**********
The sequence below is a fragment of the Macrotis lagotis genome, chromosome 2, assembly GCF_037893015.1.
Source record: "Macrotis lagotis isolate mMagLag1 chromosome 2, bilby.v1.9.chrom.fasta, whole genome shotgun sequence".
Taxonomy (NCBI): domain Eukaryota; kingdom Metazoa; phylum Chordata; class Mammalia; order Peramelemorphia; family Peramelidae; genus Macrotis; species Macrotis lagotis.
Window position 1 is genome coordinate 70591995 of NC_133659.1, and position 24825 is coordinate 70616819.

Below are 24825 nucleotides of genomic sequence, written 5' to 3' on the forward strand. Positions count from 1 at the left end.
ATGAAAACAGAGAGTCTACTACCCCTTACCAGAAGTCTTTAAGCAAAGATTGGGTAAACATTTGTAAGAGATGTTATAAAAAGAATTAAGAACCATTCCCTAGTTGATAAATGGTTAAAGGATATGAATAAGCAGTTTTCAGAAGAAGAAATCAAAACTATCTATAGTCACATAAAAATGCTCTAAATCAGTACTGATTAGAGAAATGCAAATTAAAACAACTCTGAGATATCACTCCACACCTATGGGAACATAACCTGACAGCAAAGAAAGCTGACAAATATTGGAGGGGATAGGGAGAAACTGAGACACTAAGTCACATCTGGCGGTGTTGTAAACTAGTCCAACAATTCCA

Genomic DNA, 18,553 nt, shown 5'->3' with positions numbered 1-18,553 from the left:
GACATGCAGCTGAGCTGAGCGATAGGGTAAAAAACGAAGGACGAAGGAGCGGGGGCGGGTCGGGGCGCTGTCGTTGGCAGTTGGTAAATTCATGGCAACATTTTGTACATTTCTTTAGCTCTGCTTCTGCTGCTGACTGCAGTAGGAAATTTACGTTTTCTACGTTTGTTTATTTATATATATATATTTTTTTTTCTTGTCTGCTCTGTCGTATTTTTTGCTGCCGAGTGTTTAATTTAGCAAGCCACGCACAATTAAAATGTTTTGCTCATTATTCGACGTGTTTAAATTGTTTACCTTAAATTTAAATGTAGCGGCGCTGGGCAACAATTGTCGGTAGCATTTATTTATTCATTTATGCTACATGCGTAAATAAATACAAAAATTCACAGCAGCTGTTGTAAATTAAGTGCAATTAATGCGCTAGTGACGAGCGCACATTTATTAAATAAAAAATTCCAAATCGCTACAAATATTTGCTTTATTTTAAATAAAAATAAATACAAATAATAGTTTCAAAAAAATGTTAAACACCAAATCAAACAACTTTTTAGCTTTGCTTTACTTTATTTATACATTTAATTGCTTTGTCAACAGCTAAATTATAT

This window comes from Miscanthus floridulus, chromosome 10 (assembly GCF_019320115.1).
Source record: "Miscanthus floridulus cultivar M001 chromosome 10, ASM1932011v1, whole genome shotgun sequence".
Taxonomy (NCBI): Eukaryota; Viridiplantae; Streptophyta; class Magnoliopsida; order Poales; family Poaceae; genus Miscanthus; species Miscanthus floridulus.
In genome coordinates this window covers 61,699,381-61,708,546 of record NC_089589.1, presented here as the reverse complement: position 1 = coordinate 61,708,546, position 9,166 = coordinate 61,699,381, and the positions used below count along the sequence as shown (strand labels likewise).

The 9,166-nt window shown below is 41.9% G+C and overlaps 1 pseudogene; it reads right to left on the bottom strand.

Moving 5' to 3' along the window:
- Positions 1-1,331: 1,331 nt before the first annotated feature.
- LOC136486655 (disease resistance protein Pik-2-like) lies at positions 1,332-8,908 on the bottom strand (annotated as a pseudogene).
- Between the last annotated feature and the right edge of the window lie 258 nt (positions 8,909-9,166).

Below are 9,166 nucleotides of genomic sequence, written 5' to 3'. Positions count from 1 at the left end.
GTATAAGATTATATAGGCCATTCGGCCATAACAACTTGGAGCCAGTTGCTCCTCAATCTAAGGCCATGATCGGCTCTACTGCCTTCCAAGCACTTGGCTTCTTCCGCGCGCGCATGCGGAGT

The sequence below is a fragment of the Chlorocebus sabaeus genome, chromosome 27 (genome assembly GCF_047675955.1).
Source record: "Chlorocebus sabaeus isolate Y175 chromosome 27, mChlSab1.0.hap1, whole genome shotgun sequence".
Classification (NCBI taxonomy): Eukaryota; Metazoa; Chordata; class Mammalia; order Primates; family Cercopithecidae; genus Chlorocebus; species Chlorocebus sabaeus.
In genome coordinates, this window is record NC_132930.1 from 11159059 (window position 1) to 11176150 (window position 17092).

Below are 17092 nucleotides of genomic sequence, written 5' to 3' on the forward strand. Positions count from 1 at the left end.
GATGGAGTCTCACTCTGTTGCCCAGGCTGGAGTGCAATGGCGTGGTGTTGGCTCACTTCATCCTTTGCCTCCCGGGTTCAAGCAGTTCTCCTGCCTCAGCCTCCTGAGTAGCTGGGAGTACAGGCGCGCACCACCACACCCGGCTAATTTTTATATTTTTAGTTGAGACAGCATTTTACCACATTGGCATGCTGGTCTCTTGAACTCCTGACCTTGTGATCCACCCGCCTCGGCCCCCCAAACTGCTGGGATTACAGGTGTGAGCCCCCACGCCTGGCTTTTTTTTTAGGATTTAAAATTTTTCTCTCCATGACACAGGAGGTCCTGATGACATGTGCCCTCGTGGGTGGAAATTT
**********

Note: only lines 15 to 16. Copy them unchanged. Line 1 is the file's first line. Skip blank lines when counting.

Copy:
- Positions 1-1,331: 1,331 nt before the first annotated feature.
- LOC136486655 (disease resistance protein Pik-2-like) lies at positions 1,332-8,908 on the bottom strand (annotated as a pseudogene).